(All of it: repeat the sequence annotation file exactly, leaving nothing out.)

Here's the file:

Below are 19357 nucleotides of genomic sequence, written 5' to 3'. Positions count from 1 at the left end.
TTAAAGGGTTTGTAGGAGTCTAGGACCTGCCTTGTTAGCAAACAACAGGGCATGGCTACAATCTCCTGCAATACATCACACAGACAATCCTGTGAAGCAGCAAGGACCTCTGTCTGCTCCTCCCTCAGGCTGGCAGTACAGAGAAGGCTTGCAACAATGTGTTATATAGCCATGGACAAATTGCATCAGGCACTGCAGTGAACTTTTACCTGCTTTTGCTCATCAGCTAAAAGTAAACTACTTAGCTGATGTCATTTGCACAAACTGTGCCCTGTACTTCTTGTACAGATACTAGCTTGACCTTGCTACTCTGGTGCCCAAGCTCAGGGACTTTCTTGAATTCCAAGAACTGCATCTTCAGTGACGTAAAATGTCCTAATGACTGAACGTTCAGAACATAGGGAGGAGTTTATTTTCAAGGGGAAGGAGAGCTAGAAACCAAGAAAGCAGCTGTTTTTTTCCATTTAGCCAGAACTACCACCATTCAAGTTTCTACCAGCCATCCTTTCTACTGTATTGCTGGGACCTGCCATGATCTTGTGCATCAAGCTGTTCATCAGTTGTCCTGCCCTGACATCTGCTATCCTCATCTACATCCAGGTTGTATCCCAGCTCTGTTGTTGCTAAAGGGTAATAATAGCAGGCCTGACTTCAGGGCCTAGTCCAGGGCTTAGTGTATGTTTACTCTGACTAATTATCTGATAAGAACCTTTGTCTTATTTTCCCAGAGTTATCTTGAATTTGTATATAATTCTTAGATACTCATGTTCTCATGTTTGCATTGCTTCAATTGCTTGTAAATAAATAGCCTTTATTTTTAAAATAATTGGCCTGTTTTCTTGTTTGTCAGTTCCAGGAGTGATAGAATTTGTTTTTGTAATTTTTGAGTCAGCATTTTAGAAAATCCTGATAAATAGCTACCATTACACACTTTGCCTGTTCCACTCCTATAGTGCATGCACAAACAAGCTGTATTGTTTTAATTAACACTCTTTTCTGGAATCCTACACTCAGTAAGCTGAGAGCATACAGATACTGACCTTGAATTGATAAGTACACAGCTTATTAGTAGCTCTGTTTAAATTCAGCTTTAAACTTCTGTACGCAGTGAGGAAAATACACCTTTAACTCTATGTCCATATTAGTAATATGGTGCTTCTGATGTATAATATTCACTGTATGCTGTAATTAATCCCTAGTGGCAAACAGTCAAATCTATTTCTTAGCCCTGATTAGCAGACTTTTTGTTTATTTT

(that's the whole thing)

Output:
Below are 19357 nucleotides of genomic sequence, written 5' to 3'. Positions count from 1 at the left end.
TTAAAGGGTTTGTAGGAGTCTAGGACCTGCCTTGTTAGCAAACAACAGGGCATGGCTACAATCTCCTGCAATACATCACACAGACAATCCTGTGAAGCAGCAAGGACCTCTGTCTGCTCCTCCCTCAGGCTGGCAGTACAGAGAAGGCTTGCAACAATGTGTTATATAGCCATGGACAAATTGCATCAGGCACTGCAGTGAACTTTTACCTGCTTTTGCTCATCAGCTAAAAGTAAACTACTTAGCTGATGTCATTTGCACAAACTGTGCCCTGTACTTCTTGTACAGATACTAGCTTGACCTTGCTACTCTGGTGCCCAAGCTCAGGGACTTTCTTGAATTCCAAGAACTGCATCTTCAGTGACGTAAAATGTCCTAATGACTGAACGTTCAGAACATAGGGAGGAGTTTATTTTCAAGGGGAAGGAGAGCTAGAAACCAAGAAAGCAGCTGTTTTTTTCCATTTAGCCAGAACTACCACCATTCAAGTTTCTACCAGCCATCCTTTCTACTGTATTGCTGGGACCTGCCATGATCTTGTGCATCAAGCTGTTCATCAGTTGTCCTGCCCTGACATCTGCTATCCTCATCTACATCCAGGTTGTATCCCAGCTCTGTTGTTGCTAAAGGGTAATAATAGCAGGCCTGACTTCAGGGCCTAGTCCAGGGCTTAGTGTATGTTTACTCTGACTAATTATCTGATAAGAACCTTTGTCTTATTTTCCCAGAGTTATCTTGAATTTGTATATAATTCTTAGATACTCATGTTCTCATGTTTGCATTGCTTCAATTGCTTGTAAATAAATAGCCTTTATTTTTAAAATAATTGGCCTGTTTTCTTGTTTGTCAGTTCCAGGAGTGATAGAATTTGTTTTTGTAATTTTTGAGTCAGCATTTTAGAAAATCCTGATAAATAGCTACCATTACACACTTTGCCTGTTCCACTCCTATAGTGCATGCACAAACAAGCTGTATTGTTTTAATTAACACTCTTTTCTGGAATCCTACACTCAGTAAGCTGAGAGCATACAGATACTGACCTTGAATTGATAAGTACACAGCTTATTAGTAGCTCTGTTTAAATTCAGCTTTAAACTTCTGTACGCAGTGAGGAAAATACACCTTTAACTCTATGTCCATATTAGTAATATGGTGCTTCTGATGTATAATATTCACTGTATGCTGTAATTAATCCCTAGTGGCAAACAGTCAAATCTATTTCTTAGCCCTGATTAGCAGACTTTTTGTTTATTTT